NavIC: India’s homegrown navigation system, NavIC is developed by Indian Space Research Organisation (ISRO) for military and commercial purposes. According to an earlier mandate, the Indian government had made it compulsory for all smartphones to install NavIC by January 01, 2023. However, in a recent update, it was reported that The Ministry of Electronics and IT, in a statement said there is no fixed timeline yet for making NavIC mandatory. The government has been pushing for the Indian navigation system for quite some time and aims to replace foreign navigation systems with NavIC. The issue is being currently discussed with the stakeholders. In any case, NavIC is something you should know about as it is likely to replace foreign navigation systems in India.
WHAT IS NAVIC AND HOW DOES IT WORK?
NavIC is India’s satellite system which ISRO started developing in 2006. The approved budget was $174 million at the time, with an expected completion time in 2011, as per a report by India Today. However, NavIC finally became operational in 2018. India has deployed 8 satellites in the sky covering the whole Indian landmass, and up to 1,500 km from its boundaries. Now, all these satellites covering the entire Indian landmass make sure that position accuracy is superior to GPS or GLONASS, and the claims are less than 10 meters in its primary service area. The presence of dual frequency bands, L5-Band and S-Band make the accuracy of the satellites believable. However, GPS, an international navigation system, relies on 31 satellites that circle the earth twice a day. Whereas, NavIC relies only on 7 satellites that cover India and neighbouring regions.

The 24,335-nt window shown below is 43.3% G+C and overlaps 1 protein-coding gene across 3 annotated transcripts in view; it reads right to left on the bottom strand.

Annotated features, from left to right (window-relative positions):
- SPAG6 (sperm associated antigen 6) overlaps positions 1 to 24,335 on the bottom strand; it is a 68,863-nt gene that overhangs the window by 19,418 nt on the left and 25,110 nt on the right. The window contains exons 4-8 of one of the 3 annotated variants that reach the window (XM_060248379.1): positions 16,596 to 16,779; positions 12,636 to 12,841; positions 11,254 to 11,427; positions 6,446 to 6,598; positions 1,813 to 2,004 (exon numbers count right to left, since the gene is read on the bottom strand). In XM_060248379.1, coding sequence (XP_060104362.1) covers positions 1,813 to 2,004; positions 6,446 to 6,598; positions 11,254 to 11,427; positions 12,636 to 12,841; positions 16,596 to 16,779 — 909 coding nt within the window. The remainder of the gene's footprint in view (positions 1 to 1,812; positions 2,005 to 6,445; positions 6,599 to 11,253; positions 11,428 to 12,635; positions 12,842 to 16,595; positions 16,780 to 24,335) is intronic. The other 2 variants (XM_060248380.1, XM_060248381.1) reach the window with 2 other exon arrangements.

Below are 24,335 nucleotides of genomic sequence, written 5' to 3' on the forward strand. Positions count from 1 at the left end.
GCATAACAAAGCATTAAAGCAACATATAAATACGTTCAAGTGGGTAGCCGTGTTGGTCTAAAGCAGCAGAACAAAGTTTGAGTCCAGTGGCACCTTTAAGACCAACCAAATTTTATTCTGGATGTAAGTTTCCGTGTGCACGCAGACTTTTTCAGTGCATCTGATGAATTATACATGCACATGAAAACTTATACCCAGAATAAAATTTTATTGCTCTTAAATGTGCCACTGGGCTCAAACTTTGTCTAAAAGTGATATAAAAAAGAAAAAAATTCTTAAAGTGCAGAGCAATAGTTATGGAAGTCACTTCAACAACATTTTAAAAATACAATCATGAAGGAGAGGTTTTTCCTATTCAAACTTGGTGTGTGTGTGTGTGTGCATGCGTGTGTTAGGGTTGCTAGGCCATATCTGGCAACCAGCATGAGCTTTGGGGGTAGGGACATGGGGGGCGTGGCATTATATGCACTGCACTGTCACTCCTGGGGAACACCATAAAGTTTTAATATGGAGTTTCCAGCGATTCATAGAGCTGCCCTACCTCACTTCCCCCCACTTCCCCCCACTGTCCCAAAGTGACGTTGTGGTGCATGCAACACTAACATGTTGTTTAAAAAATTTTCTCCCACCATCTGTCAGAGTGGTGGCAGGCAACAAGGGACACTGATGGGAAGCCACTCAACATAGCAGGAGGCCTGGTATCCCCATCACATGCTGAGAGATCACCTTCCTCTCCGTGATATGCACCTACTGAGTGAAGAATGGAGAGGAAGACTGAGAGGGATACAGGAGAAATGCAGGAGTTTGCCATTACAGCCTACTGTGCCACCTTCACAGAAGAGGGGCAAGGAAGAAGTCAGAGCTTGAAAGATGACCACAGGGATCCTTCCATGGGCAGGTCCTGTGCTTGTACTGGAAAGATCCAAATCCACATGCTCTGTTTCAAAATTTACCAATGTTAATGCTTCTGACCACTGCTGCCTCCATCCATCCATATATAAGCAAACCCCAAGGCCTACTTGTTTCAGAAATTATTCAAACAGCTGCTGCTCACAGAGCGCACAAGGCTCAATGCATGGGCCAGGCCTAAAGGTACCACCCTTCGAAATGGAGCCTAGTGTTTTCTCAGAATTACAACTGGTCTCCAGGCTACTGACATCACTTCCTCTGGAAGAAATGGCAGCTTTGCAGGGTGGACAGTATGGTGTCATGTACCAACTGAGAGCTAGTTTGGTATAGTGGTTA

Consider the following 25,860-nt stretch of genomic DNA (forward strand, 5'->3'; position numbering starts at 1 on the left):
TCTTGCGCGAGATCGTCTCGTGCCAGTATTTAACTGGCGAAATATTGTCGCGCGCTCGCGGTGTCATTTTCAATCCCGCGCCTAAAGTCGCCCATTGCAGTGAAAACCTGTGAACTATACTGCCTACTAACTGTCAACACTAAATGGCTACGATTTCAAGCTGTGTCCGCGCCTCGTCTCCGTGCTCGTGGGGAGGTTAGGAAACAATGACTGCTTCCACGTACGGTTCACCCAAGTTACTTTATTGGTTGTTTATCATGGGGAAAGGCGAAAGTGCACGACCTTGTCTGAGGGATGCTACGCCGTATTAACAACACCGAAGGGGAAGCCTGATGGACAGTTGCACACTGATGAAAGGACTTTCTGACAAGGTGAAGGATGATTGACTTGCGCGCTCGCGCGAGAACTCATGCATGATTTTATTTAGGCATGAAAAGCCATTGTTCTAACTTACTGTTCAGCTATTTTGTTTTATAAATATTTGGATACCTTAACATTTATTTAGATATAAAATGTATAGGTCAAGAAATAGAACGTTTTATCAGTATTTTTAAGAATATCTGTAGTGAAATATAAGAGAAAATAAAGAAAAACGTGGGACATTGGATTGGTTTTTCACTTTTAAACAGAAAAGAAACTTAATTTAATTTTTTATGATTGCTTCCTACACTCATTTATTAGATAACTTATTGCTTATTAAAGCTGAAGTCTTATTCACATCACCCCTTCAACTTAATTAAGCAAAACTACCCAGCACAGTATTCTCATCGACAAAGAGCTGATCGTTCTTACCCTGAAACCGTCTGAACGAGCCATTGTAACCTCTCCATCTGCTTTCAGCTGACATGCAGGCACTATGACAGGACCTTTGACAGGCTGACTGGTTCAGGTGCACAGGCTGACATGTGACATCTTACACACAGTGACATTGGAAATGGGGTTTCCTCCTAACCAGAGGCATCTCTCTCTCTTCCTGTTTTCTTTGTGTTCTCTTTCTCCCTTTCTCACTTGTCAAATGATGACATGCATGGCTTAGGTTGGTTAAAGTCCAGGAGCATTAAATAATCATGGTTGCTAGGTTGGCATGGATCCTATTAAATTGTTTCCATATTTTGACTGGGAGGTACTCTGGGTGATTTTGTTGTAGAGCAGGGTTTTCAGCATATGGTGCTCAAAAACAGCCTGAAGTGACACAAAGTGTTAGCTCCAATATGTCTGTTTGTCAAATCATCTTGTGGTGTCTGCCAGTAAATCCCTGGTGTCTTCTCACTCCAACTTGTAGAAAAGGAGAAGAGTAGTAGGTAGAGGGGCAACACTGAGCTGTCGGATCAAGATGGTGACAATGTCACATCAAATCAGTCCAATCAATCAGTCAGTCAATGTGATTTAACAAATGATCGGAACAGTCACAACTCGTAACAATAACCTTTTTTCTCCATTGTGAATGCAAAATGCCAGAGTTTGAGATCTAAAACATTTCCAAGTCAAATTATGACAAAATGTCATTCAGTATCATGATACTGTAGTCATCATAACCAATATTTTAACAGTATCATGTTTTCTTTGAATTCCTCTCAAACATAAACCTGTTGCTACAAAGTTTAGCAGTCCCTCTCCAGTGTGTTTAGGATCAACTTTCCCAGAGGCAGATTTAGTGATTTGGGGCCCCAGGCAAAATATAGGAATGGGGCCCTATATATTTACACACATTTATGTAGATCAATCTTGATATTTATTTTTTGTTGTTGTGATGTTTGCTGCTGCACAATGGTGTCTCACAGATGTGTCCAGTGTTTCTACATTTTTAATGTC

There are already a lot of phones that feature NavIC. About 300 phones that are currently sold in India feature NavIC. The Realme X50 Pro was the first phone to feature NavIC, back in February 2020.
WILL PRICES OF SMARTPHONES INCREASE WITH NAVIC?
As per a report by India Today, the Indian Government has already held private meetings with a few smartphone manufacturers to push them for NavIC’s implementation in their smartphones. Smartphone makers, on the other hand, have argued that apart from a phone’s processor, many other components are required for NavIC to work on a smartphone. Although, there are a few select chipsets in the market that already come with NavIC support, including this year’s top-of-the-line, Snapdragon 8 Gen 1 SoC. It is possible that flagship phones, powered by top-of-the-line chipsets, might get more costly because of the NavIC inclusion. The budget and mid-range segments are expected to see an increase in price.
At the moment, NavIC is only being used for services such as public vehicle tracking, or for providing emergency alerts in areas with no terrestrial network connectivity, like in a sea. Now, the next goal is to make NavIC commercially available to the general public.